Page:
Checkm8: The unpatchable iOS jailbreak
We’ve talked quite a bit about jailbreaks in the past couple of months, from Apple’s accidental reintroduction of an old iOS jailbreak to one developer’s attempt to create an app marketplace for unapproved iOS software.
But recently, news has surfaced of a new jailbreak for iOS devices that could be bigger than all of these: checkm8.
Discovered by a security researcher who goes by the handle axi0mX, checkm8 (which is pronounced “checkmate”) is an unpatchable exploit for millions of devices running on iOS, including most iPhones and iPads.
In this article, we’ll tell you everything you need to know about checkm8, give you a bit more insight into how your iPhone works, and talk about what this development means for iOS security.
Should I worry?
The short answer? No. Because of the way checkm8 works, it’s extremely unlikely that anyone would be able to use it to cause you harm, outside of certain very specific scenarios.
But to understand why, you need to know a bit more about the jailbreak.
What is checkm8?
Checkm8 is a jailbreak exploit for iOS devices. This means it takes advantage of a vulnerability in iOS devices to give the user “root” or administrative access to their iPhone or iPad. For various reasons (security among them), Apple does not want ordinary users to have this kind of access. This is why jailbreaks are generally a big deal—and why Apple always rushes to put out a patch to fix the vulnerability that made the jailbreak possible.
How is checkm8 different?
Most jailbreaks exploit vulnerabilities in an iThing’s operating system: iOS.
Checkm8 is different, because it is classed as a Boot ROM exploit. To understand what that means, you have to know a little bit about what happens when you boot up your device—or any computer, really.
All computers have a permanent, “read only memory” (ROM) which can’t be changed or overwritten. When you boot up a computer, the operating system does not just load immediately. Before that can happen, a storage chip with ROM that contains simple instructions for loading the actual operating system must first execute its code. This is called the Boot ROM.
In fact, this is a bit of an oversimplification, since the Boot ROM typically loads other low-level programs called bootloaders, which in turn find and load the operating system. But for our purposes, it’s enough to know that when you power on an iPhone, the Boot ROM is the very first thing that does, well, anything.
The important thing to realize is that this Boot ROM code is built into the very processors that are used to start up the device (again, before the operating system even loads). When Apple releases a software patch for a typical jailbreak, the patch fixes something in the operating system’s code. But because checkm8 exploits a vulnerability in the Boot ROM—which isn’t a part of the operating system—Apple literally can’t patch it. Their only option would be to do a massive recall of affected devices and physically replace the vulnerable chips (read: not going to happen).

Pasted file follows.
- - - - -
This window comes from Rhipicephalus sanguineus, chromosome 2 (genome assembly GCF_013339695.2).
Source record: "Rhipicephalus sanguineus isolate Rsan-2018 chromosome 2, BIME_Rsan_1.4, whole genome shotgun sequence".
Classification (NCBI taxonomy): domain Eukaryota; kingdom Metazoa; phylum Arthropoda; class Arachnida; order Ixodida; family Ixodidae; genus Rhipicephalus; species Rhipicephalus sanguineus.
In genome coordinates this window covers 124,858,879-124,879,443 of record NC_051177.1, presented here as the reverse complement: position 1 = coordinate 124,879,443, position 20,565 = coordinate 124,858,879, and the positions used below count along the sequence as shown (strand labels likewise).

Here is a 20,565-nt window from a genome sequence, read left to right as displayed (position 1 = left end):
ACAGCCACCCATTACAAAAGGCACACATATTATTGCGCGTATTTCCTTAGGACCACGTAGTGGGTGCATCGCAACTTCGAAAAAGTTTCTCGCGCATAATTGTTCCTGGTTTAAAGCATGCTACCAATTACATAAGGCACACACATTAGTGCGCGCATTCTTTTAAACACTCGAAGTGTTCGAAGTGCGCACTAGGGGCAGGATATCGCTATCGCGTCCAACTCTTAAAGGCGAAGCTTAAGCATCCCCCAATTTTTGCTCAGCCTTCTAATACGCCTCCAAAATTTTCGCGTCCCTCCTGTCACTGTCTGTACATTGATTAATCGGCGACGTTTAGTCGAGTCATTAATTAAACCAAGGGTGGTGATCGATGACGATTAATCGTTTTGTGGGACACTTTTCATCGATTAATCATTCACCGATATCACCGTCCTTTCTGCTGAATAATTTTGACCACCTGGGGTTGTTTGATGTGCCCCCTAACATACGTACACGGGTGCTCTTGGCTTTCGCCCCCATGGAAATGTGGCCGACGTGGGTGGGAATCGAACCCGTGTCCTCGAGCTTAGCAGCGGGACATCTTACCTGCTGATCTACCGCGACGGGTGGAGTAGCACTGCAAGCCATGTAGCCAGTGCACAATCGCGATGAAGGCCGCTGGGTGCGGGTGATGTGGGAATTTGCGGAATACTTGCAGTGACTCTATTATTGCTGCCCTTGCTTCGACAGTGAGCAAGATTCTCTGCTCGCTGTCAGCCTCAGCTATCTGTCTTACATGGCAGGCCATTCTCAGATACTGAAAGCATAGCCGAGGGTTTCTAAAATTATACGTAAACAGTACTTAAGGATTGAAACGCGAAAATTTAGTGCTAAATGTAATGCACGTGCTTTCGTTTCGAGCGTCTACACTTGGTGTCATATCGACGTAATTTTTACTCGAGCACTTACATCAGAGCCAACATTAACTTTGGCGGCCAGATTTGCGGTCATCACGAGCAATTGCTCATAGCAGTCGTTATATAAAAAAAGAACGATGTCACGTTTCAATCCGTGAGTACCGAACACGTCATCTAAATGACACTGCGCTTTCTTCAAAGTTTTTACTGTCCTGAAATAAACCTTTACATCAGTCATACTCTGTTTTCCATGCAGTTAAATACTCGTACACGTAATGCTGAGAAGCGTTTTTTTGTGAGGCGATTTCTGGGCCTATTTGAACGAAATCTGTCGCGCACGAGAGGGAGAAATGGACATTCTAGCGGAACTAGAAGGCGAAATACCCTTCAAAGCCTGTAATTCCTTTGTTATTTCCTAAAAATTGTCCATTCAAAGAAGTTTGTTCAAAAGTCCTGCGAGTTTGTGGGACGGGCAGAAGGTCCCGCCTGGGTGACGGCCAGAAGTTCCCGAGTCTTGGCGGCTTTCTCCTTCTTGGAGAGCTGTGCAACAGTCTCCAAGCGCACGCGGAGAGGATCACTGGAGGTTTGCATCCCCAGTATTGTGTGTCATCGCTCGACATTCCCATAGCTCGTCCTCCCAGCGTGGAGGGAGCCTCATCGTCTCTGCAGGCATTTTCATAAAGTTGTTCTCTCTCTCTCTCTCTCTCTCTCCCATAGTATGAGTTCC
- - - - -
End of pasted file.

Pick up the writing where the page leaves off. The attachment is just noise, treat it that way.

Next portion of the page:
Who is affected? And how?
Checkm8 affects any device running on A5 to A11 chips—which means pretty much all iPhones up to iPhone X, Apple Watches up to the Series 3, as well as various iPads.
However, before you rush out to buy an iPhone 11, there are a couple of things to bear in mind.
First of all, this jailbreak does not allow for remote code execution. Meaning that for a threat actor to jailbreak your iPhone with checkm8, he or she would literally have to be in physical possession of the device.
Secondly, checkm8 is what’s known as a “tethered jailbreak”, meaning that it does not persist after a device is powered off. If a device had been jailbroken with checkm8, simply turning it off and then on again would be enough to restore said device to its original state.
So if you’re at all worried about this, the only thing you should do is power your device off, turn it back on, and remember your best practices for physical device security in the future.
Does it matter?
Checkm8 probably doesn’t mean much to the average iOS user in terms of security. But to folks in the jailbreak or security research community, it is indeed a significant discovery.
For one thing, it will give far larger numbers of security researchers the ability to see what’s going on behind the scenes of iOS.
In addition to this, you may recall that Apple had recently decided to release iOS developer devices to a limited number of researchers. But as some observers have noted, checkm8 makes this program seem a bit superfluous, as now anyone can make their own dev device at home.
In the end, checkm8 doesn’t pose much of a threat to iPhone users. But it does afford us an opportunity to learn a bit more about how our devices actually work. And beyond that, it continues the recent trend toward the democratization of security research (albeit a little faster than Apple had planned).